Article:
Before Teen Is Prescribed Opioids, Look at Family’s Drug Use

Teens and young adults haven’t been spared from the opioid addiction crisis sweeping through America.

And new research shows that when a teen is prescribed an opioid painkiller after minor surgery, his or her odds for long-term abuse nearly doubles if someone living at home already has an opioid use problem.

The study of more than 300,000 people averaging 17 years of age found that after being prescribed an opioid painkiller for post-op pain, 4.1 percent went on to use the drug long-term if another person living in the family home had already been using opioids long-term.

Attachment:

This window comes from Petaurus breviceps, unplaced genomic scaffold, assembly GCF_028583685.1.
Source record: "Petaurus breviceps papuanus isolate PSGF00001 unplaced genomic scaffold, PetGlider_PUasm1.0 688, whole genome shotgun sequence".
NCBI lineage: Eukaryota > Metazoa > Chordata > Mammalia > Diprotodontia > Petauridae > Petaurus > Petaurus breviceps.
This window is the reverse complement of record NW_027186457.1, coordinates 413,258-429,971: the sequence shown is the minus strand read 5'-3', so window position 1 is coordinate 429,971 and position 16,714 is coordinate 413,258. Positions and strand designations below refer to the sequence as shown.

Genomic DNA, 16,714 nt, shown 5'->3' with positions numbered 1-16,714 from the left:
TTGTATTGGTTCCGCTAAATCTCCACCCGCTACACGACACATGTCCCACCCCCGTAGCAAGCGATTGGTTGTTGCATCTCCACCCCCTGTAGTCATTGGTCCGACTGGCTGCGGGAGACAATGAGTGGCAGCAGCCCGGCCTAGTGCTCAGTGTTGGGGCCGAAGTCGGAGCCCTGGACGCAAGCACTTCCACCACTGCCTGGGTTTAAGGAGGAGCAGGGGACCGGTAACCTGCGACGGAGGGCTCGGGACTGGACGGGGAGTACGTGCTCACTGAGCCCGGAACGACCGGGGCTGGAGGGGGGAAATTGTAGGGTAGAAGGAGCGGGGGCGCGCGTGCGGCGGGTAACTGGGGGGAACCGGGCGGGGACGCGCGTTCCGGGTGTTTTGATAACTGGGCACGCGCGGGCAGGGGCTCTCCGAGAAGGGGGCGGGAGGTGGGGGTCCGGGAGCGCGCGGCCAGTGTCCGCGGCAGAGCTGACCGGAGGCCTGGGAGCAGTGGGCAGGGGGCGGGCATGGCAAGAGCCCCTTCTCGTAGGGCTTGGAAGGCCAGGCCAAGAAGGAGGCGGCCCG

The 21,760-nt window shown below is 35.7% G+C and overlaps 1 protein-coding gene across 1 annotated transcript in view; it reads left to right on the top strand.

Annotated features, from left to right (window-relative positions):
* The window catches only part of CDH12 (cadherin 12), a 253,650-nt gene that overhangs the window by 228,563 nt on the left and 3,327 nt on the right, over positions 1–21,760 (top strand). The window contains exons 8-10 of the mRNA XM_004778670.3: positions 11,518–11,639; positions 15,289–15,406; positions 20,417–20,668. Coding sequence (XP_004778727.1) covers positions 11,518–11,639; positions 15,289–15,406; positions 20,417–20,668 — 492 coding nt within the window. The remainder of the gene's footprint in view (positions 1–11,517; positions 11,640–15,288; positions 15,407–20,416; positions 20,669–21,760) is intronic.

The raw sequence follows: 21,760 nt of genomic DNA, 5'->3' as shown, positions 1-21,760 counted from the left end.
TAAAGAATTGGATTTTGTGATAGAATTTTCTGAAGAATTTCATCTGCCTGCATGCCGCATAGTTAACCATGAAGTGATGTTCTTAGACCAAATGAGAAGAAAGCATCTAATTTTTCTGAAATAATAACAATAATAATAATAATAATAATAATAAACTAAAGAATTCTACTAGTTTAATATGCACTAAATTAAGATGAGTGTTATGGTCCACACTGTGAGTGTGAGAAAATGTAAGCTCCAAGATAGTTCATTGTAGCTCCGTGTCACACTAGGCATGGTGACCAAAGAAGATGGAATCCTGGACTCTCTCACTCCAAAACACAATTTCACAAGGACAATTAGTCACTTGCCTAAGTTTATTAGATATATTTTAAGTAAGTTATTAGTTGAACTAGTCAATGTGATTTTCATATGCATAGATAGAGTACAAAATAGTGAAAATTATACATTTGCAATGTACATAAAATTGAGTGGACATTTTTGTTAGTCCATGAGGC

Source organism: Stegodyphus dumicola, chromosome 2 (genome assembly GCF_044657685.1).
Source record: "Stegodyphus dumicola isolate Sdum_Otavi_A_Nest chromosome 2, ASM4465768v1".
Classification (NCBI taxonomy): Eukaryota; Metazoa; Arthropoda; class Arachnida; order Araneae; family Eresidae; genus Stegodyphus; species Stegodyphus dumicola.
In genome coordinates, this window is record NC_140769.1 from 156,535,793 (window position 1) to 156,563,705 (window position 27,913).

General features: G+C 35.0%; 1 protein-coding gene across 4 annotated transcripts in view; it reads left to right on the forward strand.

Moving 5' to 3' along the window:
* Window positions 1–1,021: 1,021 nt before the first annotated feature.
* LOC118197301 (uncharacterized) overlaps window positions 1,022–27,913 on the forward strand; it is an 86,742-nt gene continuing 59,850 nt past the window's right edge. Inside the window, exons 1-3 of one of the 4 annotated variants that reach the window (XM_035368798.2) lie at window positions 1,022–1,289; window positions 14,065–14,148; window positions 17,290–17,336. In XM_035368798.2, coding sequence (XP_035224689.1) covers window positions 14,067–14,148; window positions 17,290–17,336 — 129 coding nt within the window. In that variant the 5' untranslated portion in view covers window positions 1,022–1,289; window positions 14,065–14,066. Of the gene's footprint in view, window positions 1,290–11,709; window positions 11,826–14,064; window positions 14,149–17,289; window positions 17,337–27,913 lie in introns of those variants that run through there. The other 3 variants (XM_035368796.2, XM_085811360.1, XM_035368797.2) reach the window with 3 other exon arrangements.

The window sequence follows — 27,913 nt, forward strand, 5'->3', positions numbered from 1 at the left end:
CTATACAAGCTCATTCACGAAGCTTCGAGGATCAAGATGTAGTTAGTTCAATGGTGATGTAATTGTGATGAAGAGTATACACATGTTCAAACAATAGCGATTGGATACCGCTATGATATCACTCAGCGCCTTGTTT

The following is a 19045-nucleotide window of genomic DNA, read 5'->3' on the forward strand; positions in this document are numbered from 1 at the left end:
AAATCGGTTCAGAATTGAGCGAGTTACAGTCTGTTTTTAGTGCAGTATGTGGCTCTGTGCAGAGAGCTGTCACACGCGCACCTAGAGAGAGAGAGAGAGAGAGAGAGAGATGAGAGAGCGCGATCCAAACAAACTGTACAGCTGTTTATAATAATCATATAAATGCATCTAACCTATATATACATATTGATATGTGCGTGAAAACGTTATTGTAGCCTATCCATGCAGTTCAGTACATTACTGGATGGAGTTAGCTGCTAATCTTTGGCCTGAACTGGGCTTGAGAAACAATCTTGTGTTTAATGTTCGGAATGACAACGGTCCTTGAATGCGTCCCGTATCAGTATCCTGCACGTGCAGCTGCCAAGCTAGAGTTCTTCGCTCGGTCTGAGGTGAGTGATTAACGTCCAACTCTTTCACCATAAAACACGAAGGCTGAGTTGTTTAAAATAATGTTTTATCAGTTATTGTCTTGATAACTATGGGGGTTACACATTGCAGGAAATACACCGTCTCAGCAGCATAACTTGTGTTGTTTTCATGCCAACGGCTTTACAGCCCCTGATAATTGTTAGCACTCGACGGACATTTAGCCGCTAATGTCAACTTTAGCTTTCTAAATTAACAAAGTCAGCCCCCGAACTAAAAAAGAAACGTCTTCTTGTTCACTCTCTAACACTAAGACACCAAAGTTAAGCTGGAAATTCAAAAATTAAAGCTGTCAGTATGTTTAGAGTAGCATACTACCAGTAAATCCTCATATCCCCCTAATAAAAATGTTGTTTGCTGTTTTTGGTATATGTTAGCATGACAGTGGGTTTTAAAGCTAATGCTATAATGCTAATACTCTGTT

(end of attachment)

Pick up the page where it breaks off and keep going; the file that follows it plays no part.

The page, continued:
That’s compared to just 2.4 percent of young patients without such histories, said researchers led by Dr. Jennifer Waljee, from the University of Michigan Medical School.

Full story at HealthDay

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Will Savage

Quantum Units Continuing Education provides online CEU training's to licensed professional mental health therapists, counselors, social workers and nurses. Our blog provides updates in the field of news and research related to mental health and substance abuse treatment.